Women made up 22 per cent of the top one per cent of tax filers in 2014 compared to 10 per cent in the early 1980s; the report measured activity before the economic downturn in Western Canada
MONTREAL—More women are joining the one-per-cent club but still accounted for less than one-quarter of the country’s top earners in 2014, according to Statistics Canada.
Women made up 22 per cent of the top one per cent of tax filers in 2014 compared to 10 per cent in the early 1980s, said the agency’s Canadian Megatrends report.
The survey found that Canada had 268,500 tax filers in the top one per cent in 2014 earning at least $225,100, excluding government transfer payments.
Women further made up 15 per cent of the nearly 27,000 Canadians who earned at least $724,000, up from 10 per cent in 1982.
The growth came as more women have entered the workplace, graduated from universities and experienced a shrinking gender wage gap, said Andrew Heisz, assistant director of the income statistics division of Statistics Canada.
“The fact that women are more often found in the top one per cent of market income recipients would be consistent with all those things,” Heisz said in an interview.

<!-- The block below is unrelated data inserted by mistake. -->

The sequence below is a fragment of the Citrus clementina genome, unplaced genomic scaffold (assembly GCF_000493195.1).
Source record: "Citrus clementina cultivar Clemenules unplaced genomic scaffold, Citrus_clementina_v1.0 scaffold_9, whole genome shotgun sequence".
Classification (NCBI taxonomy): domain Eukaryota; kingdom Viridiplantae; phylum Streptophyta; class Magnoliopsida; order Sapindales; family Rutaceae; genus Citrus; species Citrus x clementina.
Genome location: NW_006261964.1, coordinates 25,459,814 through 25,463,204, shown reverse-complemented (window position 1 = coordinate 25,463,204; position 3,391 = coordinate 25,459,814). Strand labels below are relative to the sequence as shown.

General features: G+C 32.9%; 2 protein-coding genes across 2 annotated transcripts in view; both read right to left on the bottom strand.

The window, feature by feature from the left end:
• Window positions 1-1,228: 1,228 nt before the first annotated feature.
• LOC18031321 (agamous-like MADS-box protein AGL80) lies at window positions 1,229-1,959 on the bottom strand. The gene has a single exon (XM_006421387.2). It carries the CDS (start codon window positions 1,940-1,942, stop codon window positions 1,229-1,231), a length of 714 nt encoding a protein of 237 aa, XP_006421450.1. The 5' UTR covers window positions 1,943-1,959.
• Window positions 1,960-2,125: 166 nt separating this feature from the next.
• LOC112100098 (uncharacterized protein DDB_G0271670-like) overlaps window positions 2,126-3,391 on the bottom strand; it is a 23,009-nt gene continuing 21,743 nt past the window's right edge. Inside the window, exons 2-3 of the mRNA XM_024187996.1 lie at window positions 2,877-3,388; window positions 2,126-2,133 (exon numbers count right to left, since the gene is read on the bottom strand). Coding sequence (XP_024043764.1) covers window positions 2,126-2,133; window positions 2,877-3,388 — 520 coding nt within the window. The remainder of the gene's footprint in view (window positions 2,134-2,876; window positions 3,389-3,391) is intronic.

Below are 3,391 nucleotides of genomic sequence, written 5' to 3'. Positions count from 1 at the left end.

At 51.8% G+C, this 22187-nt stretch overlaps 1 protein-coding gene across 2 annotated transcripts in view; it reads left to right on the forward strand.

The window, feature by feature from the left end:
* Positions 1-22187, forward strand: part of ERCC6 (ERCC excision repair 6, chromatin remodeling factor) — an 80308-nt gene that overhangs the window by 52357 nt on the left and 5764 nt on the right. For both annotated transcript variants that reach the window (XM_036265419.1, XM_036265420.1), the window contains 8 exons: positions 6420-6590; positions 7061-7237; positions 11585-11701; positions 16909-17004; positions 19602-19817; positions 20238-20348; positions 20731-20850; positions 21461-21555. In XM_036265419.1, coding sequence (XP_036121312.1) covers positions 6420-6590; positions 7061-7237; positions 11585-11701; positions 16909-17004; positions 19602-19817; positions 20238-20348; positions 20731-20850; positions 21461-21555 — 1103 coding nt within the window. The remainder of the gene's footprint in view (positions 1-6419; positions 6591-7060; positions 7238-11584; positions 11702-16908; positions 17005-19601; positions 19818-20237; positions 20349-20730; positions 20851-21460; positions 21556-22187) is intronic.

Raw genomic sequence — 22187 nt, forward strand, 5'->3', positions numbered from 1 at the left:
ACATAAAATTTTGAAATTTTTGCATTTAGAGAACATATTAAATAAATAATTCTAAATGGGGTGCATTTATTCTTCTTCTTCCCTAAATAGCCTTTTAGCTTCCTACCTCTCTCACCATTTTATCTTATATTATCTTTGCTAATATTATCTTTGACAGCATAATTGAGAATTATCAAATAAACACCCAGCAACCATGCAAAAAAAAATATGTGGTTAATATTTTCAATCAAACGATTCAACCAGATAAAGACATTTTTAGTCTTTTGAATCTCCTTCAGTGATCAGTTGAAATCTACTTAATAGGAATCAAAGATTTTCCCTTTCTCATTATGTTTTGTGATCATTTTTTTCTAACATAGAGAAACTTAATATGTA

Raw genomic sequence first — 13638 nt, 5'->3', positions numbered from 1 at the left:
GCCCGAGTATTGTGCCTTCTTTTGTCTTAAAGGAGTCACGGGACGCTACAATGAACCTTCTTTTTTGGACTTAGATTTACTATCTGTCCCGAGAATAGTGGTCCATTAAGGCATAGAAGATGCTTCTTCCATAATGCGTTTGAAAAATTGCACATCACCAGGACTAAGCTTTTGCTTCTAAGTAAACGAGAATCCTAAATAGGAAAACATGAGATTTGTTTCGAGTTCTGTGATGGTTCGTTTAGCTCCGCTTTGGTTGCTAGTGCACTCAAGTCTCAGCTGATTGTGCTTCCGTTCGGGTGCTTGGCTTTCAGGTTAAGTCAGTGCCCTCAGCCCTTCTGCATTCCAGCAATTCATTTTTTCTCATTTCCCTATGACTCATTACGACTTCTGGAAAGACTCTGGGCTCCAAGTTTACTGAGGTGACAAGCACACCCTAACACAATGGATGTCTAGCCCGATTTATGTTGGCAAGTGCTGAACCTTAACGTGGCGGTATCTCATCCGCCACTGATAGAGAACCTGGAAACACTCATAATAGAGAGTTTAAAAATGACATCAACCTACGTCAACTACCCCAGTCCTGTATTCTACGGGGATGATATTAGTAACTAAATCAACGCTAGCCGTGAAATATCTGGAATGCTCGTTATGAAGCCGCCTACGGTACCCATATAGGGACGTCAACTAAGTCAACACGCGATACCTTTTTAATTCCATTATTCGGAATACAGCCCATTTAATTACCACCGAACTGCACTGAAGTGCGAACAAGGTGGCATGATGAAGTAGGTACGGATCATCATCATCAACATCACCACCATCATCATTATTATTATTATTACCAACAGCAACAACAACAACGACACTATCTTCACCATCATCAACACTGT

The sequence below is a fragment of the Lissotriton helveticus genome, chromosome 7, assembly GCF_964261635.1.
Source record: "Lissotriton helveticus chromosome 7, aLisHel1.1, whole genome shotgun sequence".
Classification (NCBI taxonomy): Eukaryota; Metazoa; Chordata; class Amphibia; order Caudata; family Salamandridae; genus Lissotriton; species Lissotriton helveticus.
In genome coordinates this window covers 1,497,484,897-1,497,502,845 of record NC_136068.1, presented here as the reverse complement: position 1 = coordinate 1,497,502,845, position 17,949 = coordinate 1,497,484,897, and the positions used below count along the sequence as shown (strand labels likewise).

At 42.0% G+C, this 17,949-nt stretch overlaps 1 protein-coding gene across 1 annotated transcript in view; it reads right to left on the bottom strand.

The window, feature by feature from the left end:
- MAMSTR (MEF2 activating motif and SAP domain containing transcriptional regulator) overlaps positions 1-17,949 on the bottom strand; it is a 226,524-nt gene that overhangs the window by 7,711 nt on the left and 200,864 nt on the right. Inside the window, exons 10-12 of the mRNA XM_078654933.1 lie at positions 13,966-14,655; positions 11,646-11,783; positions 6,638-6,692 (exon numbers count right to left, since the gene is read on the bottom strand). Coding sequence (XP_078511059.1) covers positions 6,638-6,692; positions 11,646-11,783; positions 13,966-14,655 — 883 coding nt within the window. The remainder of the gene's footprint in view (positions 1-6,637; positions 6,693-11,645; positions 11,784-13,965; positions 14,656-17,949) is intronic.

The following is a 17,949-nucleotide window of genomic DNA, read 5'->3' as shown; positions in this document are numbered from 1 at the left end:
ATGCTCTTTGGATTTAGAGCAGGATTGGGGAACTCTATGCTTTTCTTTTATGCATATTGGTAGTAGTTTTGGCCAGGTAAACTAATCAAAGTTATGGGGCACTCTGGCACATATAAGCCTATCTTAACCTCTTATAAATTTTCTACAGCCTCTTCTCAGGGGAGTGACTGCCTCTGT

Top earners of both sexes are increasingly receiving their money from wages and salaries compared to the early 1980s when it was more likely to come from owning capital or businesses, the report said.
Although the top one per cent earned about 12 per cent of all income in Canada in 2014, the rich have gotten richer since 1982.
The bottom half of income earners saw their share of total Canadian income decrease 28.4 per cent between 1982 and 2014 while the top one per cent’s share grew 53 per cent.
Similar trends have been seen in many countries, including the United States and Britain, but is less pronounced in high income countries such as Japan, France or Germany.
The Canadian income gap was greatest in its biggest cities. The difference in income between the top one per cent and median tax filers was largest in Toronto, Calgary and Vancouver.
The ratio grew the most in Toronto and Calgary, about doubling over the past three decades.
The report measured activity before the economic downturn in Western Canada caused by weakened commodity prices, including energy.
The wealthiest have seen their share of Canada’s income grow since the Second World War. Over the past 30 years it increased 75 per cent to peak at almost 14 per cent in 2007.
However, that’s still below the levels of the Great Depression. The top one per cent accounted for about 18 per cent of total income in 1938. That was followed by an eight percentage point drop over six years during the social and economic upheaval of the war years.